Arlington’s journey began when it decided to construct Metro’s Orange Line under the Rosslyn-Ballston (R-B) corridor, rather than aboveground in the middle of I-66, and created their “bullseye” plan for the Metro stations.
Today, Arlington boasts 50 million square feet of transit-oriented development in the R-B corridor alone and has done so without increasing traffic. The land in their two Metro corridors (their other one is Pentagon City/Crystal City) occupies just 11 percent of the county, but provides 50 percent of the tax base. 39 percent of trips in the R-B corridor are made by transit, walking, and bicycling.
Arlington is continuing to make major investments in bicycle and pedestrian facilities, bike share, transit, public parks, recreation centers, and affordable housing with a focus on getting the details right and maintaining an inclusive community. In addition to the two Metro corridors, the county is implementing transit-oriented communities along Columbia Pike, in Shirlington, and at the East Falls Church Metro station.
Columbia Pike Streetcar
Columbia Pike has been described as Arlington’s Main Street, thanks to its unique combination of local businesses, diverse neighborhoods, and everyday amenities. While Metrobus and ART provide strong bus service, consensus has grown that the corridor needs higher capacity transit to support revitalization and meet growing ridership demand.
New mixed-use development, expanded market rate and affordable housing, and new street connections and parks are being coordinated with the new streetcar line, including parallel bicycle boulevards along 9th and 12th Streets South.
This complex planning process required balancing transit with redevelopment, as well as the preservation and addition of affordable housing. After closely reviewing Arlington’s proposal for Columbia Pike and consulting with partners, the Coalition for Smarter Growth endorsed both the new development plan and the streetcar. The environmental analysis of the streetcar was completed in July 2012. In July 2013, the state of Virginia allocated $65 million in state funds to the Columbia Pike Streetcar, and the state will pay up to 50% of the total cost of this Fairfax-Arlington transit project. Shortly thereafter, the Arlington Board voted to include both streetcar projects in the county’s ten-year Capital Improvement Program.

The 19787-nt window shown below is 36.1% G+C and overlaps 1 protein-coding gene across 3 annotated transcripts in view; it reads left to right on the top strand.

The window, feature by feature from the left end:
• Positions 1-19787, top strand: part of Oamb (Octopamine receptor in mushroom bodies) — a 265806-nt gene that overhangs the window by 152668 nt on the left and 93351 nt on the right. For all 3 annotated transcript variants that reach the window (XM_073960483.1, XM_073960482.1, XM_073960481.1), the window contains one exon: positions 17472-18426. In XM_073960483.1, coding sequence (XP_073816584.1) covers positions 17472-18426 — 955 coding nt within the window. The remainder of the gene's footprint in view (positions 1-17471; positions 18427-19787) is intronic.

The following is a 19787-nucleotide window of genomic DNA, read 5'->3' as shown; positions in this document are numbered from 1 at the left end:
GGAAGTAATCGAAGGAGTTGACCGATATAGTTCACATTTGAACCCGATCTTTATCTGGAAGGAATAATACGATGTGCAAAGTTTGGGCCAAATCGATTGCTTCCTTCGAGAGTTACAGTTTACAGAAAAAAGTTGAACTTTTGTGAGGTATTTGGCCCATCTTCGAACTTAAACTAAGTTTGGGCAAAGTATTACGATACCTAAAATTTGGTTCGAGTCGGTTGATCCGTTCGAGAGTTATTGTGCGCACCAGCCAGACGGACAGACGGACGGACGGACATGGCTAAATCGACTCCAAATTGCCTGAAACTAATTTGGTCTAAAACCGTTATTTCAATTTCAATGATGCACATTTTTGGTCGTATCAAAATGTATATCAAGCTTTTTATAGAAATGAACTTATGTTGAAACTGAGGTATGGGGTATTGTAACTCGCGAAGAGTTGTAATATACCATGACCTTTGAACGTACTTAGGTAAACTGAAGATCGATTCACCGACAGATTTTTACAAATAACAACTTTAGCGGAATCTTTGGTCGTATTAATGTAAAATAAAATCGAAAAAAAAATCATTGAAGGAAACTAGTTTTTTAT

Unfortunately, on November 18, the Arlington County Board cancelled the Columbia Pike Streetcar project.
The Coalition for Smarter Growth is disappointed by the Arlington Board decision, but far more so by the deeply negative, and frequently inaccurate, campaign against the streetcar. Arlington’s proven smart growth track record had given us confidence in their analysis and ability to create a great transit corridor. The streetcar’s ridership capacity was integral to the plan to use density bonuses to preserve thousands of units of affordable housing.
The most sustainable way to handle growth, manage traffic and fight climate change is through high-capacity transit and transit-oriented development (TOD). Failure to invest in modern high-capacity transit will mean more traffic and less economic development. Therefore, we have to keep fighting for transit projects and funding across the DC region.
Looking ahead, the question is whether the most strident opponents of the streetcar will support continued investment in mixed-use TOD, transit, affordable housing, and bicycle and pedestrian infrastructure. The Coalition for Smarter Growth will continue to work with all Arlingtonians and residents across the DC region to advance the smart growth policies and investments that increase transportation choices, expand housing affordability, fight climate change, and clean up our air and water
- Washington Post - Arlington officials to halt work on Columbia Pike, Crystal City streetcar projects
- Columbia Pike Streetcar fact sheet
- July 2014 email update to supporters
- July 2013 email update to supporters
- Spring 2013 email update to supporters
Columbia Pike Streetcar Plan Map
Arlington has continued to earn its reputation with innovative programs that help create and preserve affordable housing in the county. To ensure that residents of all income levels have ample housing options, Arlington conducts an annual assessment of its affordable housing production and preservation and measures its progress against defined goals and targets.
To help meet these targets, the County established an Affordable Housing Investment Fund, which offers revolving, low-interest loans and tenant assistance to housing providers, and an Affordable Housing Ordinance, which requires affordable housing contributions from all new residential and commercial developments. Arlington also features a Live Where You Work home ownership subsidy for those who work in the County to motivate car-free commutes and strengthen its community fabric.
VDOT Pressure on Arlington
Even though Arlington has demonstrated the phenomenal transportation benefits of linking transit and development, VDOT highway engineers and some non-Arlington officials are pressing ill-conceived highway expansion on the community.
VDOT has pressed to widen I-66 one-step-at-a-time toward a possible expansion of the entire highway to six lanes, despite a federal commitment to limit the road to four lanes and despite the fact the traffic will have nowhere to go once it hits DC’s streets. VDOT has ignored more cost-effective solutions to relieve traffic including converting to HOV-3 from HOV-2, HOV in both directions, express bus service, and how the shift of new development to the Metro Silver Line stations will help shift workers to transit. In the I-95/395 corridor, VDOT is pursuing a privatized toll lane proposal without having analyzed alternatives and potentially undermining HOV and bus service in the corridor.